It's not supposed to be fun, but you may become a better manager by playing training games.

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Simulation games growing in popularity to train leaders

'Gamification' of work can make better employees and companies, suggests expert

Games can result in better company performance, suggests executive trainers

What should managers to do if their teams underperform and the bottom line is suffering? Playing games might not seem like the obvious response, but it could help leaders pull suffering companies out of the doldrums.

The games being advocated aren’t of the Angry Birds or Solitaire variety but tailored, online simulation games.

“Games can be an amazing leadership tool,” says Steffen Lofvall, senior consultant at Copenhagen Business School (CBS). “And there are quite a few studies documenting that you learn at a deeper level when you add the digital element,” he says.

Simulation games at work are not new – one of the earliest modern forms dates back to Russia in the 1930s when a war game was adapted for the business world. Yet today’s variety add new levels of sophistication and often an online element to allow leaders to “play” with their decision making. “Winning” requires the use of leadership theory and management knowledge, which means players are learning and applying often complex material to real-life situations.

At CBS, there is a focus on expanding the use of games in their masters and executive programs. Currently twenty games are being used or have the potential to be used; some are virtual strategy games while others are simple board games like “The Leadership Casino”, which challenges the leadership abilities of the students.

After the first semester of use the games resulted in an average class improvement of 14% and an 8% improvement in the perception of the leader, according to CBS.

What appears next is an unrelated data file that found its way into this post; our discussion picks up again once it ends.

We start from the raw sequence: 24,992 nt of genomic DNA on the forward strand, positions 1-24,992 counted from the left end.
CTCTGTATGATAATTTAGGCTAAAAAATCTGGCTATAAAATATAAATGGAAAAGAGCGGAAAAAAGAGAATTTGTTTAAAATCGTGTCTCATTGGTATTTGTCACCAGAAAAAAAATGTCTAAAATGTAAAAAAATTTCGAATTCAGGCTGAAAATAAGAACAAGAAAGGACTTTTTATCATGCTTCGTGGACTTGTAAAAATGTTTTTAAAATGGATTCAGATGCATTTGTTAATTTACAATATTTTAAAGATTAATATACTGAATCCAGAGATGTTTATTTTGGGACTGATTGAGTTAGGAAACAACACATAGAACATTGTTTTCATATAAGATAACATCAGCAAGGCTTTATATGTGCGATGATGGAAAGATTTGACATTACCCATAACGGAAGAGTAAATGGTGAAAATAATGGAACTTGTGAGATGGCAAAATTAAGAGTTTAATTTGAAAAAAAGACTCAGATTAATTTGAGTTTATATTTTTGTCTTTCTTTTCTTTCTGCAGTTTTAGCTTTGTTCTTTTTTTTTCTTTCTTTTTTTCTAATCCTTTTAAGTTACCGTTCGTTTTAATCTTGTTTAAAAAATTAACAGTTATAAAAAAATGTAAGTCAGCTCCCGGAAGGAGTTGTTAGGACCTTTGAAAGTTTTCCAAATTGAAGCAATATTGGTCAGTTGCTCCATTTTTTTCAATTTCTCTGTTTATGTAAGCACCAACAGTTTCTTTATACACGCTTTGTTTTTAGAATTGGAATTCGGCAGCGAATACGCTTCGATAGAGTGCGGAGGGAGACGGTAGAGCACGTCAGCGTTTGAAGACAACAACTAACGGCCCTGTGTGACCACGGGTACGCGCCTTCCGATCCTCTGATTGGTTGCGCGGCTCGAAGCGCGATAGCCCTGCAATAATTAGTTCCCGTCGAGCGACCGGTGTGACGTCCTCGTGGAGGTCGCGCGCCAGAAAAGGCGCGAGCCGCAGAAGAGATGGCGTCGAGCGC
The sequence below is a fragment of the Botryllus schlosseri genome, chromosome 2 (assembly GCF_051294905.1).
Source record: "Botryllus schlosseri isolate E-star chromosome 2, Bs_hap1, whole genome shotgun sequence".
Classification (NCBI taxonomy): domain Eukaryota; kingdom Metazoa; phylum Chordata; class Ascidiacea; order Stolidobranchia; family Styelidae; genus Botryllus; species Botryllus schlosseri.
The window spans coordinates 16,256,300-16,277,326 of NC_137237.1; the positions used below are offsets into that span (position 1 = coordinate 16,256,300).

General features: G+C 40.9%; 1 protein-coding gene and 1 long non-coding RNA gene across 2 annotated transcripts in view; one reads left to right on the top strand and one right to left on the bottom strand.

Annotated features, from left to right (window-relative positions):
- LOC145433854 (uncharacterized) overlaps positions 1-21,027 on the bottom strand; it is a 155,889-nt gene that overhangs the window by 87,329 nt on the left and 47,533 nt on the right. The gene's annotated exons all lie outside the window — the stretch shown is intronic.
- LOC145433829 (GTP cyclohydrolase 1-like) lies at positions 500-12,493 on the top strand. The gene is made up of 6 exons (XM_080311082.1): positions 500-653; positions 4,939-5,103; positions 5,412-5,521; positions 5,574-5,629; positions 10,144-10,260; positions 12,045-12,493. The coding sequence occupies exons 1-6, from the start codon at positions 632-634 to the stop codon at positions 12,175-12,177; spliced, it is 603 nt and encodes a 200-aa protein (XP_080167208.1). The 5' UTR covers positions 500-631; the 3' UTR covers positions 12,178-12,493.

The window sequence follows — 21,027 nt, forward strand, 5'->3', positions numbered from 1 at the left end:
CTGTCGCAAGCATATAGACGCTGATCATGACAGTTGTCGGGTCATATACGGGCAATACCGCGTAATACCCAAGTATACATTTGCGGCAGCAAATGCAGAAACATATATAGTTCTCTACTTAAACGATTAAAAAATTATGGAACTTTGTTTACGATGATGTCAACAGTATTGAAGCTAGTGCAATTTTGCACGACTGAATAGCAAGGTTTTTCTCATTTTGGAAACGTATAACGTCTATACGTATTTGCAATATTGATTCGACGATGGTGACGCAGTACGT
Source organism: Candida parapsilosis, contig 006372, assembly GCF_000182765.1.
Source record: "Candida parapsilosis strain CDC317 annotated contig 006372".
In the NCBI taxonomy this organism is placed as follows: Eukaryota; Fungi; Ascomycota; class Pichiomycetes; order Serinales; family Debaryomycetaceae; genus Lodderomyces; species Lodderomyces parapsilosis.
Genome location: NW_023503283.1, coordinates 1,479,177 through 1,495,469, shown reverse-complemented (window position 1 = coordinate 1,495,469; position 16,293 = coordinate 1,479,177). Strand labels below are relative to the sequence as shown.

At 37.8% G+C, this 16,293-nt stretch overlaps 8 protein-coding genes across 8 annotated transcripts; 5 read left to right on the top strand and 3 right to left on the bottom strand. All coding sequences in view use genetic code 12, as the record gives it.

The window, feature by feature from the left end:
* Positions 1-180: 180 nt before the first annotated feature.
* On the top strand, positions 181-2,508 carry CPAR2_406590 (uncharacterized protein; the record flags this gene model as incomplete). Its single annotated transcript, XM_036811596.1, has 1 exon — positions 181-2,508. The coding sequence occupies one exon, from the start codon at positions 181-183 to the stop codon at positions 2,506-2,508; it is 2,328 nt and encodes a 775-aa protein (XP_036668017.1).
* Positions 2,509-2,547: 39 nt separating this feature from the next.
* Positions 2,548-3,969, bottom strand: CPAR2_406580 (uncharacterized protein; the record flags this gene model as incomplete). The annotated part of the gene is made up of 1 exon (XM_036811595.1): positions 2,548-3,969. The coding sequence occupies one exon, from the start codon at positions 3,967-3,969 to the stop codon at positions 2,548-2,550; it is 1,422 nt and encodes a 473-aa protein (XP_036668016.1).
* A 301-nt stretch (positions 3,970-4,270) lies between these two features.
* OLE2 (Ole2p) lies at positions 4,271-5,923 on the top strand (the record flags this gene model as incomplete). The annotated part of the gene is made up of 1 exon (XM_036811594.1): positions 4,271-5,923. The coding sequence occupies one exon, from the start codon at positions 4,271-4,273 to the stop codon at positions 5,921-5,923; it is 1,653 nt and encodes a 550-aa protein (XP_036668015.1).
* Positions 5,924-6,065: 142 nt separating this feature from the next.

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From Oxford to Harvard, other business schools and universities are incorporating learning through game-playing and companies are taking note.

In a study on the link between education and employment, global management consulting firm McKinsey & Company, suggested that serious game simulations could become the apprenticeship of the 21st century. It says games and simulations can offer detailed, practical and real-world scenarios to large numbers at relatively low cost. “The future of hands-on learning may well be hands-off,” the report notes.

This kind of virtual reality learning could soon be common for many more of us. According to market intelligence from Apply Group, up to 135 of global Fortune 500 companies will have adopted games for learning purposes by the end of 2020. Leading technology forecaster Daniel Burrus says it’s time to take gaming to a whole new level and bring it into the office.

“The goal is to accelerate learning, and the key to acceleration is to make it fun, interactive, competitive, and self-diagnostic,” he says, adding that we could see an explosion of programmers building interactive training systems.

“We will transform the way we train people by giving real-time access via their smartphone, tablet or laptop to this ‘gamification’ concept to heighten and speed up learning and training at all levels.”

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Among those developing executive training games is Relation Technologies in Denmark. Leif Soerensen, the company’s CEO, says that what gaming can do for a business is add efficiency and reduce complexity.

“Imagine what it will do for a company to be able to shorten the time it takes your sales force to understand a new product,” he says. “Or to cut the time it takes to get employees on board with a new process or strategy, or bring the product development phase of a project from 2 years to 1.5 years.”

Grundfos, a pump manufacturer operating in nearly 60 countries, used one of Relation Technologies’ “Mindsetter” games at one of its factories.

“It was part of a larger strategy to streamline production,” says Fabian Thorsager Scheffler of Grundfos.

“Each leader mapped out their particular part of the change, including stakeholders, the biggest challenges they were facing, and which leadership tools they could employ to move the process forward.”

The result, according to Thorsager Scheffler, was that leaders felt far better prepared for the various phases of change, and were able to reflect better on the wider consequences of their decisions before they took them.

He also notes that the leaders who went through the simulations received higher scores from employees in terms of motivation and leadership.

In the future, Soerensen believes more companies will want their own games.

“Major companies like (shipping line) Maersk and (healthcare company) Novo Nordisk, they all have different theories of management and leadership styles. And they are likely to want to tailor programs to suit their particular style,” he says.